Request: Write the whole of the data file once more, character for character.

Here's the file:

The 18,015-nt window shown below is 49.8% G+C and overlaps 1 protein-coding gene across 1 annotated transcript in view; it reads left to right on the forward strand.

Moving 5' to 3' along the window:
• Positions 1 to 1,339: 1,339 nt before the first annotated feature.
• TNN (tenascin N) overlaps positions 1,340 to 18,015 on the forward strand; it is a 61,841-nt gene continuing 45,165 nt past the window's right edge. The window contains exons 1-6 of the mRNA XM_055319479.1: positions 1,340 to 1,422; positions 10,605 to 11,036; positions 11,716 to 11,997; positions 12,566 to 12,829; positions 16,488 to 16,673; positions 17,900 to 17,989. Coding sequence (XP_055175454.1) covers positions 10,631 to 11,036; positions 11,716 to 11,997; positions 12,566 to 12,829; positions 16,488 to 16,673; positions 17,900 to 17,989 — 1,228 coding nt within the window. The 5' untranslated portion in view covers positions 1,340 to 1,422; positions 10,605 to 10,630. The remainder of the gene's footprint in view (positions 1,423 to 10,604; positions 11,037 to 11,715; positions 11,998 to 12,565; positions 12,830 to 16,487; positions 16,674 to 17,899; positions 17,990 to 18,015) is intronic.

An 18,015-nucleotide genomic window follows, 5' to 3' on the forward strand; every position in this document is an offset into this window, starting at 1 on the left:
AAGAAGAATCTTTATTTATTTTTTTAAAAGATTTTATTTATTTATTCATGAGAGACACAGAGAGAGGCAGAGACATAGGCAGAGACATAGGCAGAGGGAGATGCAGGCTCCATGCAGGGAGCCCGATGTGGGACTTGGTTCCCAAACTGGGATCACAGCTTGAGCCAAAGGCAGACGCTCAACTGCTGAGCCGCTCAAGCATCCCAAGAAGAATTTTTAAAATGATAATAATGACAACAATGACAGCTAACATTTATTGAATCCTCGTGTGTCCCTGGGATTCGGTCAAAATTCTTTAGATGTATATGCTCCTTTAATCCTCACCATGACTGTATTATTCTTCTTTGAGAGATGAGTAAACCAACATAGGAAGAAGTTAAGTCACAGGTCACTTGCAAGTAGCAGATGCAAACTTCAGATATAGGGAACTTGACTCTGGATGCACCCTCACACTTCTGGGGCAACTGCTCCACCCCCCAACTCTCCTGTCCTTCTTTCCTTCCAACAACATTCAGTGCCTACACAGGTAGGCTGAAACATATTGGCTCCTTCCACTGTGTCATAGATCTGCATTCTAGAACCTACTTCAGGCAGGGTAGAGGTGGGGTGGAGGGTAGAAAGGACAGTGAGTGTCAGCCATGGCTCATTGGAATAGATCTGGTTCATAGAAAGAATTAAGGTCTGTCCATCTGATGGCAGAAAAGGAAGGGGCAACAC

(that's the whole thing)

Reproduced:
The 18,015-nt window shown below is 49.8% G+C and overlaps 1 protein-coding gene across 1 annotated transcript in view; it reads left to right on the forward strand.

Moving 5' to 3' along the window:
• Positions 1 to 1,339: 1,339 nt before the first annotated feature.
• TNN (tenascin N) overlaps positions 1,340 to 18,015 on the forward strand; it is a 61,841-nt gene continuing 45,165 nt past the window's right edge. The window contains exons 1-6 of the mRNA XM_055319479.1: positions 1,340 to 1,422; positions 10,605 to 11,036; positions 11,716 to 11,997; positions 12,566 to 12,829; positions 16,488 to 16,673; positions 17,900 to 17,989. Coding sequence (XP_055175454.1) covers positions 10,631 to 11,036; positions 11,716 to 11,997; positions 12,566 to 12,829; positions 16,488 to 16,673; positions 17,900 to 17,989 — 1,228 coding nt within the window. The 5' untranslated portion in view covers positions 1,340 to 1,422; positions 10,605 to 10,630. The remainder of the gene's footprint in view (positions 1,423 to 10,604; positions 11,037 to 11,715; positions 11,998 to 12,565; positions 12,830 to 16,487; positions 16,674 to 17,899; positions 17,990 to 18,015) is intronic.

An 18,015-nucleotide genomic window follows, 5' to 3' on the forward strand; every position in this document is an offset into this window, starting at 1 on the left:
AAGAAGAATCTTTATTTATTTTTTTAAAAGATTTTATTTATTTATTCATGAGAGACACAGAGAGAGGCAGAGACATAGGCAGAGACATAGGCAGAGGGAGATGCAGGCTCCATGCAGGGAGCCCGATGTGGGACTTGGTTCCCAAACTGGGATCACAGCTTGAGCCAAAGGCAGACGCTCAACTGCTGAGCCGCTCAAGCATCCCAAGAAGAATTTTTAAAATGATAATAATGACAACAATGACAGCTAACATTTATTGAATCCTCGTGTGTCCCTGGGATTCGGTCAAAATTCTTTAGATGTATATGCTCCTTTAATCCTCACCATGACTGTATTATTCTTCTTTGAGAGATGAGTAAACCAACATAGGAAGAAGTTAAGTCACAGGTCACTTGCAAGTAGCAGATGCAAACTTCAGATATAGGGAACTTGACTCTGGATGCACCCTCACACTTCTGGGGCAACTGCTCCACCCCCCAACTCTCCTGTCCTTCTTTCCTTCCAACAACATTCAGTGCCTACACAGGTAGGCTGAAACATATTGGCTCCTTCCACTGTGTCATAGATCTGCATTCTAGAACCTACTTCAGGCAGGGTAGAGGTGGGGTGGAGGGTAGAAAGGACAGTGAGTGTCAGCCATGGCTCATTGGAATAGATCTGGTTCATAGAAAGAATTAAGGTCTGTCCATCTGATGGCAGAAAAGGAAGGGGCAACAC